According to a report from the European Regulatory Science on Tobacco (EUREST) consortium, the wide variety of chemical components and flavor additives warrant further investigation [7]. It asserts that there are risks of e‑cigarette use associated with design and product flaws as well as inadequate or misleading information with regards to product constituents and industry claims. It further highlights the dangers associated with the possibility of modifying or blending refill liquids and using incompatible devices, resulting in the production of harmful compounds or an alternative consumption of illegal substances.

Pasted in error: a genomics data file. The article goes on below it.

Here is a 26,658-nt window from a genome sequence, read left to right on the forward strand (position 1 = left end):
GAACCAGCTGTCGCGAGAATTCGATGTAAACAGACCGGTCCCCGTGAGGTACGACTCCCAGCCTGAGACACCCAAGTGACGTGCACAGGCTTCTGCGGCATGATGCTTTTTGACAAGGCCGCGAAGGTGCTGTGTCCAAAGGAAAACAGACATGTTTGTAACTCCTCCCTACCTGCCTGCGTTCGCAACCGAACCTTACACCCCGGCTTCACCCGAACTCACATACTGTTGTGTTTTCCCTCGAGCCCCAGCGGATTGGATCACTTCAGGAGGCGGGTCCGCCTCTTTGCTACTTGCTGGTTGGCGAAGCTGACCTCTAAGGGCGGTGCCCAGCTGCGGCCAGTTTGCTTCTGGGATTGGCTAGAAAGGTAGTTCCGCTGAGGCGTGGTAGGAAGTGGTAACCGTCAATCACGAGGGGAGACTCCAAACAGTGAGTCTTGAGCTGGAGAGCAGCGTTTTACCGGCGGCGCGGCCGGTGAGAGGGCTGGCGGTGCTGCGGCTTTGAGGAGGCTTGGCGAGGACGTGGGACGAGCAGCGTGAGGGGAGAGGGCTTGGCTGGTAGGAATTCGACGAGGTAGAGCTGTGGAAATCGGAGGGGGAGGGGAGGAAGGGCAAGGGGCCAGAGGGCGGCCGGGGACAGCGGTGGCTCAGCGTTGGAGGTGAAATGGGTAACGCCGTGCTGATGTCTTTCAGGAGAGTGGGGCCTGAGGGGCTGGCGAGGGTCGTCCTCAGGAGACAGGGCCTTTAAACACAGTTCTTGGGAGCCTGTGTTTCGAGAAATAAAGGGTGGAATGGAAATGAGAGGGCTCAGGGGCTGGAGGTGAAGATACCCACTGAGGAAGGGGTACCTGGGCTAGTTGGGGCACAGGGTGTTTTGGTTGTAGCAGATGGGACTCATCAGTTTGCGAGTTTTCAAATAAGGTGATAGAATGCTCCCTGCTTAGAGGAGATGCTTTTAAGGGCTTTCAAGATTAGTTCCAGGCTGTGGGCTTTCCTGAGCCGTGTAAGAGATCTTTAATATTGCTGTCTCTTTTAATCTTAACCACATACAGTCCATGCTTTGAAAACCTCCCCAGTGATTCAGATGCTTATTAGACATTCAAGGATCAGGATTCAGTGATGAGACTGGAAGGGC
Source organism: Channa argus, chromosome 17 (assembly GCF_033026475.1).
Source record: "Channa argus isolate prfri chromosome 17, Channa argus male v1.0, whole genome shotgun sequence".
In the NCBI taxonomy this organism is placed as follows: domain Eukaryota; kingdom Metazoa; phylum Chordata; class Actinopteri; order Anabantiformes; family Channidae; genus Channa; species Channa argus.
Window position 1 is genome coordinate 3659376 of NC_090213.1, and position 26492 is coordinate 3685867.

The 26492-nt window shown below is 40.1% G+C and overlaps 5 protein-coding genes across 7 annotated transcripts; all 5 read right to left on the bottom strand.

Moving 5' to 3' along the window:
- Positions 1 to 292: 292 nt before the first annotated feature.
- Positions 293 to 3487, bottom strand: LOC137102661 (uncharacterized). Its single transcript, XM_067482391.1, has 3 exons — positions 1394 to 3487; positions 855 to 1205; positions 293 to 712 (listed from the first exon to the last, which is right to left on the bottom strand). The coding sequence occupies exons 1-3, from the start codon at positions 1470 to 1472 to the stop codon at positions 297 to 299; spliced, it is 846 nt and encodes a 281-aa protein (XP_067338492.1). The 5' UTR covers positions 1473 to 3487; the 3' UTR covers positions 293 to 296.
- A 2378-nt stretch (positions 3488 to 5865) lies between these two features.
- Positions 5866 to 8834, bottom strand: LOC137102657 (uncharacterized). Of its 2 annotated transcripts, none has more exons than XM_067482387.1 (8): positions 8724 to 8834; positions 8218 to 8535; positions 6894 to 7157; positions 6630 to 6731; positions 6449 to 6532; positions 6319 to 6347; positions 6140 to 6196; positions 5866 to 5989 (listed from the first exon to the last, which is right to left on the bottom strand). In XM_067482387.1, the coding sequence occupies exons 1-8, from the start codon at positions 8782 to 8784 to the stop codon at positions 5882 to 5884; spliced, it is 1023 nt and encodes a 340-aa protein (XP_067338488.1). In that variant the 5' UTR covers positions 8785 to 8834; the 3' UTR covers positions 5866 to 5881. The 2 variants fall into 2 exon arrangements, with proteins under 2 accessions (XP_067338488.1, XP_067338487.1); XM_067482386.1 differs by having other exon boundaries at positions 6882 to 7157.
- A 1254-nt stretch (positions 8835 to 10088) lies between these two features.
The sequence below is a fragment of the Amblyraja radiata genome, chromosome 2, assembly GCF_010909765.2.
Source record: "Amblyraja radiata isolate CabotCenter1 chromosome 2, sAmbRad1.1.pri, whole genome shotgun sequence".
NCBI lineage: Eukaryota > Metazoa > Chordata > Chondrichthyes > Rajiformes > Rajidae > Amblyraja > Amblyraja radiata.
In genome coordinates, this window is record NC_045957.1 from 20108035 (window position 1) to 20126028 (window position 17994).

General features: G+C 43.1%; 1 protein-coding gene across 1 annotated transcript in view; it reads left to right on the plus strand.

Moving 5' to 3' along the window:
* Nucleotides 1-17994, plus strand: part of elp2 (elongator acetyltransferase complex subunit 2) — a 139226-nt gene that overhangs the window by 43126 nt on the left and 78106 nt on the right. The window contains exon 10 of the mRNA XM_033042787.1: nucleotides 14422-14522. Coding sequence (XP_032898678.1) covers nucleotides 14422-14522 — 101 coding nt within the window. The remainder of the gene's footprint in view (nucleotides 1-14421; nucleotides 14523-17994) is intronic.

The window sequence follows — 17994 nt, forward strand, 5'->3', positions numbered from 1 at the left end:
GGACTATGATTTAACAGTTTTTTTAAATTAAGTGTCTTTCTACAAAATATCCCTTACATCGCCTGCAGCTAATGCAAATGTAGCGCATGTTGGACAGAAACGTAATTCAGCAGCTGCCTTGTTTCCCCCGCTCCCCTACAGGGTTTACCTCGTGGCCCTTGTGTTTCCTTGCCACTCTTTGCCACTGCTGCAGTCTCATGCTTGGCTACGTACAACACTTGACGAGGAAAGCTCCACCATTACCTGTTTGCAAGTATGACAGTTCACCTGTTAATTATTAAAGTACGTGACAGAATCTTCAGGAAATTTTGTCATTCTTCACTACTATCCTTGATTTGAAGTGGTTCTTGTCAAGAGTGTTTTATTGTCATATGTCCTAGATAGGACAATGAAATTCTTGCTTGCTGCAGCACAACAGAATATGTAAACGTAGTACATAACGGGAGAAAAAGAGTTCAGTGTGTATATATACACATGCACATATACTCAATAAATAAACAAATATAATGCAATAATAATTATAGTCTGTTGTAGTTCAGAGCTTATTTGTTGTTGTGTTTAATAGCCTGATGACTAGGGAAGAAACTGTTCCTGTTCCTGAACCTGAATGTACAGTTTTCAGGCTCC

Based on the existing evidence, no firm conclusion as yet can be drawn regarding the safety of electronic cigarette (e‑cigarette) use, but a growing number of studies are showing the adverse effects it causes in the respiratory system, the gastrointestinal system, the cardiovascular system, the neurological and cognitive system, the urogenital system, the hematopoietic system, and on the skin. As described in the background, e‑cigarettes have been improving smoking cessation. Nonetheless the evidence is scarce, and as the health effects of continued e‑cigarette use are unknown and underresearched, e‑cigarettes should only be used under close medical supervision. Yet, as e‑cigarettes are relatively novel, sensational and freely available on the Internet, the likelihood of young people starting with them and then moving on to combustible cigarettes is high. E‑cigarettes are regulated to various extents around the world, but their safety and quality is not guaranteed. Given the gathered evidence, the use of e‑cigarettes as a public health tool is questionable.